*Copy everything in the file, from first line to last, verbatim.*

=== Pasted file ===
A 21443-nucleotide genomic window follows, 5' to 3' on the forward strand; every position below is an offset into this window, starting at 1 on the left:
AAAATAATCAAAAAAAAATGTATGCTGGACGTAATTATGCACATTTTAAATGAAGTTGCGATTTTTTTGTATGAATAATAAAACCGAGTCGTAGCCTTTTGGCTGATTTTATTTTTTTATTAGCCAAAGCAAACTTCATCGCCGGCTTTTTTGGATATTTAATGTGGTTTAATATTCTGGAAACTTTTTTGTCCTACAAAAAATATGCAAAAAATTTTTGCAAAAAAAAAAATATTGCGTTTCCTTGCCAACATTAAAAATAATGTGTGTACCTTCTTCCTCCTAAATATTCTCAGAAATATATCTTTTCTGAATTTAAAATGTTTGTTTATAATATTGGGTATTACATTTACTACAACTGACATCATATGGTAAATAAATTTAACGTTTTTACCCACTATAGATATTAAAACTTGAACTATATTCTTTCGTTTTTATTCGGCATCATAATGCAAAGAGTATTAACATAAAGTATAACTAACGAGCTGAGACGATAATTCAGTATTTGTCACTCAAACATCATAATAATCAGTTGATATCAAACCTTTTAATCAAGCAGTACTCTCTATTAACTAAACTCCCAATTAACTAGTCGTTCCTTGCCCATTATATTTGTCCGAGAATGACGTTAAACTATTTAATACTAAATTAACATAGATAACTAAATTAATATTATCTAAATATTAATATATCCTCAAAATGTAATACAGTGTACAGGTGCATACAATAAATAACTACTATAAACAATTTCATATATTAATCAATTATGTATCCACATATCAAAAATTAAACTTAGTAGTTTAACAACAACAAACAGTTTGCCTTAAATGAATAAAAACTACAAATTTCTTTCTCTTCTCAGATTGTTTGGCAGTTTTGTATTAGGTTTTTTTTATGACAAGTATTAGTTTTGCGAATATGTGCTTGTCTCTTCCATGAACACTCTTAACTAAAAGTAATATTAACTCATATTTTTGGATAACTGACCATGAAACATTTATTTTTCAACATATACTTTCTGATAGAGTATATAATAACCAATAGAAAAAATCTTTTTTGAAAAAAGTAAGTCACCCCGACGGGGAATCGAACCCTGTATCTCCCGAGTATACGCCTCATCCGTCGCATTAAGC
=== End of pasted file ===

A 21443-nucleotide genomic window follows, 5' to 3' on the forward strand; every position below is an offset into this window, starting at 1 on the left:
AAAATAATCAAAAAAAAATGTATGCTGGACGTAATTATGCACATTTTAAATGAAGTTGCGATTTTTTTGTATGAATAATAAAACCGAGTCGTAGCCTTTTGGCTGATTTTATTTTTTTATTAGCCAAAGCAAACTTCATCGCCGGCTTTTTTGGATATTTAATGTGGTTTAATATTCTGGAAACTTTTTTGTCCTACAAAAAATATGCAAAAAATTTTTGCAAAAAAAAAAATATTGCGTTTCCTTGCCAACATTAAAAATAATGTGTGTACCTTCTTCCTCCTAAATATTCTCAGAAATATATCTTTTCTGAATTTAAAATGTTTGTTTATAATATTGGGTATTACATTTACTACAACTGACATCATATGGTAAATAAATTTAACGTTTTTACCCACTATAGATATTAAAACTTGAACTATATTCTTTCGTTTTTATTCGGCATCATAATGCAAAGAGTATTAACATAAAGTATAACTAACGAGCTGAGACGATAATTCAGTATTTGTCACTCAAACATCATAATAATCAGTTGATATCAAACCTTTTAATCAAGCAGTACTCTCTATTAACTAAACTCCCAATTAACTAGTCGTTCCTTGCCCATTATATTTGTCCGAGAATGACGTTAAACTATTTAATACTAAATTAACATAGATAACTAAATTAATATTATCTAAATATTAATATATCCTCAAAATGTAATACAGTGTACAGGTGCATACAATAAATAACTACTATAAACAATTTCATATATTAATCAATTATGTATCCACATATCAAAAATTAAACTTAGTAGTTTAACAACAACAAACAGTTTGCCTTAAATGAATAAAAACTACAAATTTCTTTCTCTTCTCAGATTGTTTGGCAGTTTTGTATTAGGTTTTTTTTATGACAAGTATTAGTTTTGCGAATATGTGCTTGTCTCTTCCATGAACACTCTTAACTAAAAGTAATATTAACTCATATTTTTGGATAACTGACCATGAAACATTTATTTTTCAACATATACTTTCTGATAGAGTATATAATAACCAATAGAAAAAATCTTTTTTGAAAAAAGTAAGTCACCCCGACGGGGAATCGAACCCTGTATCTCCCGAGTATACGCCTCATCCGTCGCATTAAGC